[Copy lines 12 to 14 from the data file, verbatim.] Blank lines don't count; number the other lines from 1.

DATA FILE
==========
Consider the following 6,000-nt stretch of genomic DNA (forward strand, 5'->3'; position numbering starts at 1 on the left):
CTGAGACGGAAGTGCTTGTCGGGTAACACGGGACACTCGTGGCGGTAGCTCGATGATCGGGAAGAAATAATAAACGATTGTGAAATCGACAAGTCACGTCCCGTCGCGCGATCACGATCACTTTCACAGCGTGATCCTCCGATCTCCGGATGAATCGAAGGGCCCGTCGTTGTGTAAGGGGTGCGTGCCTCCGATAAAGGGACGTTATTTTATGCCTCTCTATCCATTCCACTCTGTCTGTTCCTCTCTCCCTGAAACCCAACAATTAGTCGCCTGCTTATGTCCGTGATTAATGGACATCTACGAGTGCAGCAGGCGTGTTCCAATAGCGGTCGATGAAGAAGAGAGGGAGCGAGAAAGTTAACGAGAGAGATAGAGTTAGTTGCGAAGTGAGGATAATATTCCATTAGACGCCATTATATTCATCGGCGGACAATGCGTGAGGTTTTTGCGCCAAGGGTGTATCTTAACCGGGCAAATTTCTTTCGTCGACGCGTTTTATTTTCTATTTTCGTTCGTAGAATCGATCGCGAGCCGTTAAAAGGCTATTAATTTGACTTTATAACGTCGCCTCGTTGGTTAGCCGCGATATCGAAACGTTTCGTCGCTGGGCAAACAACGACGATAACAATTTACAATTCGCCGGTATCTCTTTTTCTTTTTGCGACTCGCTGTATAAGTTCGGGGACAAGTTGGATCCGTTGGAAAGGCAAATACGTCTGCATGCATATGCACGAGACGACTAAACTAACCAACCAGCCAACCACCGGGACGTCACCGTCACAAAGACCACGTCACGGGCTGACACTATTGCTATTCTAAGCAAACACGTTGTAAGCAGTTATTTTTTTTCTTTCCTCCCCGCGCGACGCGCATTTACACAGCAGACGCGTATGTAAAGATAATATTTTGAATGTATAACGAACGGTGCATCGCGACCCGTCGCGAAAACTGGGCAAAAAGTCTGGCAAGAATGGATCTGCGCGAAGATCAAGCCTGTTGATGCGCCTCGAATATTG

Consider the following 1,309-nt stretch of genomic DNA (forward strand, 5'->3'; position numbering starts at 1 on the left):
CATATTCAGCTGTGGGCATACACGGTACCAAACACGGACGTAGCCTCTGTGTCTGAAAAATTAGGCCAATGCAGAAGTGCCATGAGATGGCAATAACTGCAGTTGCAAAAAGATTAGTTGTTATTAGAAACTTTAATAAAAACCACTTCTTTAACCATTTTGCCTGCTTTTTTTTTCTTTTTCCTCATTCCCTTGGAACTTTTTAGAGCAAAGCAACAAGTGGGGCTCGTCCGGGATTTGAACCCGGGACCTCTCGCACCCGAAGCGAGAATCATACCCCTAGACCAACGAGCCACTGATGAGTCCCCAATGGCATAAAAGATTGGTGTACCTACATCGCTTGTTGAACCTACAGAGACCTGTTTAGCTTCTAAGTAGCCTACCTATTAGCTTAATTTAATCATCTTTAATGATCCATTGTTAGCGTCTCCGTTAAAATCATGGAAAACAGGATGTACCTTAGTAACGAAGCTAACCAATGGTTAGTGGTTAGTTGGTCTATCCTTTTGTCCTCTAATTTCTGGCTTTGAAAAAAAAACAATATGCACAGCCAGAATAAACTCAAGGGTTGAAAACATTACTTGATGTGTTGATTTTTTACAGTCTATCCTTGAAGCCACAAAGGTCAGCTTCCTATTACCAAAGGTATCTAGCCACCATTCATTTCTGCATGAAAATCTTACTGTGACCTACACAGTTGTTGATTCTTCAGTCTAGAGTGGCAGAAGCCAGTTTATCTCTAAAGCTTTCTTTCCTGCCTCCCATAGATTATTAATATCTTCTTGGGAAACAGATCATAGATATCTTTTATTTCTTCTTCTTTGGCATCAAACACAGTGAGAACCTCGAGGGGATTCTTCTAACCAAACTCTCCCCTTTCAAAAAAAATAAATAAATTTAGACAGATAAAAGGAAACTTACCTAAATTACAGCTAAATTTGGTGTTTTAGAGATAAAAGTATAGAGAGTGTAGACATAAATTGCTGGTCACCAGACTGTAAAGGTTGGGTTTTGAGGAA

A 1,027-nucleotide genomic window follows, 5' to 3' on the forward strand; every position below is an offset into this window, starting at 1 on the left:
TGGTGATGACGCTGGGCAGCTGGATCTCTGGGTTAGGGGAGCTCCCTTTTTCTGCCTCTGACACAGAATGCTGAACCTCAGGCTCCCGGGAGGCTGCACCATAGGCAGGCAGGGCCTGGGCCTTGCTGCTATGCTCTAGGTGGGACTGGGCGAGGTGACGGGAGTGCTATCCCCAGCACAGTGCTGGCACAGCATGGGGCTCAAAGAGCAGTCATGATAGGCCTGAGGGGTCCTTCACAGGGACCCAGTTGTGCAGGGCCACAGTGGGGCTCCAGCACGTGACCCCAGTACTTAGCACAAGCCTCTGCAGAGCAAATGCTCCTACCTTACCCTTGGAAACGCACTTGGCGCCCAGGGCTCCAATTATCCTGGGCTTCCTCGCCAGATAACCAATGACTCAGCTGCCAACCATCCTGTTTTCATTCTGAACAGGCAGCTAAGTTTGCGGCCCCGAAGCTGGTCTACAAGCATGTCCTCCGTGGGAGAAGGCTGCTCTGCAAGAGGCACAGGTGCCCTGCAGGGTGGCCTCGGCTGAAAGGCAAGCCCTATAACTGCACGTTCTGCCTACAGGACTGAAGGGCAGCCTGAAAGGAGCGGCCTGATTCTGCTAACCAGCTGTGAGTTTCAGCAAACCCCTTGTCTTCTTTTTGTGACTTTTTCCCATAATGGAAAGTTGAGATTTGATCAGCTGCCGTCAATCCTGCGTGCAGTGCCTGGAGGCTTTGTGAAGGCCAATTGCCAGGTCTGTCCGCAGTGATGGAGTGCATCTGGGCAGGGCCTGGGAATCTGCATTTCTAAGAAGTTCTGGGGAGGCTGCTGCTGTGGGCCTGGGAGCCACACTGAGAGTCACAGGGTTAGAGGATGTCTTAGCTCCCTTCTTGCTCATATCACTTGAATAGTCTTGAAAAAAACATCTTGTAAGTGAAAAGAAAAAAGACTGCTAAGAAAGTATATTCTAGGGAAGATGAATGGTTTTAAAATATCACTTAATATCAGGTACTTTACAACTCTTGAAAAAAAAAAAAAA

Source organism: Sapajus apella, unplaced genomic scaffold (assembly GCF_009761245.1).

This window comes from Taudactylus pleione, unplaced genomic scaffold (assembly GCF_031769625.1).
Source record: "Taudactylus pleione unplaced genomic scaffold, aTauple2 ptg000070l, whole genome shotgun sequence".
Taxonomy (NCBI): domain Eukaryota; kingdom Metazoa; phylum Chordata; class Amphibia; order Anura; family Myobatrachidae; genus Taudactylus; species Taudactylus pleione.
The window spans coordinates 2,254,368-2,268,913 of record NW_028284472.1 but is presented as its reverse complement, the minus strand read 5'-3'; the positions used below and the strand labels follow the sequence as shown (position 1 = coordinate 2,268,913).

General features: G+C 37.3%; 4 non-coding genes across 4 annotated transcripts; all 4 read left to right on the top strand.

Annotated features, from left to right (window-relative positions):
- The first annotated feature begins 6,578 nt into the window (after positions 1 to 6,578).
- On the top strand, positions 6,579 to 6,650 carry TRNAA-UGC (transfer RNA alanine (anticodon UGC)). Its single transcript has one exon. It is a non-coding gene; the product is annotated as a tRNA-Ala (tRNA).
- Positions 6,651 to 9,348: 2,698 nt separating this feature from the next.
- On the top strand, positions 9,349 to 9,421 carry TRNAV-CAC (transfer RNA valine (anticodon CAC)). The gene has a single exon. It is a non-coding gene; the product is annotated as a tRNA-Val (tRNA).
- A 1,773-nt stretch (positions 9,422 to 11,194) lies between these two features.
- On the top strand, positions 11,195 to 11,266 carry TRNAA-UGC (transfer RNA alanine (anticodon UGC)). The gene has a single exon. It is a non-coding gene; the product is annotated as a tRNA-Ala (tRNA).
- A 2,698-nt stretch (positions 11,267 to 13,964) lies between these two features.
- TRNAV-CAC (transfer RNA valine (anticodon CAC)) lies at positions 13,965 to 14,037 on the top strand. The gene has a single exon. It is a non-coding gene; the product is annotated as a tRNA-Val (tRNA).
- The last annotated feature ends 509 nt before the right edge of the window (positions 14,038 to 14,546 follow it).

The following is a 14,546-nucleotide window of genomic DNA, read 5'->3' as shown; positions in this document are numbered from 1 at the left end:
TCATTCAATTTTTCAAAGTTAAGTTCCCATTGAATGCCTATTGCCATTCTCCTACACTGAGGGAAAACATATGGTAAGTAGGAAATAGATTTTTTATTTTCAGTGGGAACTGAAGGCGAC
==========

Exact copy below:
General features: G+C 37.3%; 4 non-coding genes across 4 annotated transcripts; all 4 read left to right on the top strand.

Annotated features, from left to right (window-relative positions):
- The first annotated feature begins 6,578 nt into the window (after positions 1 to 6,578).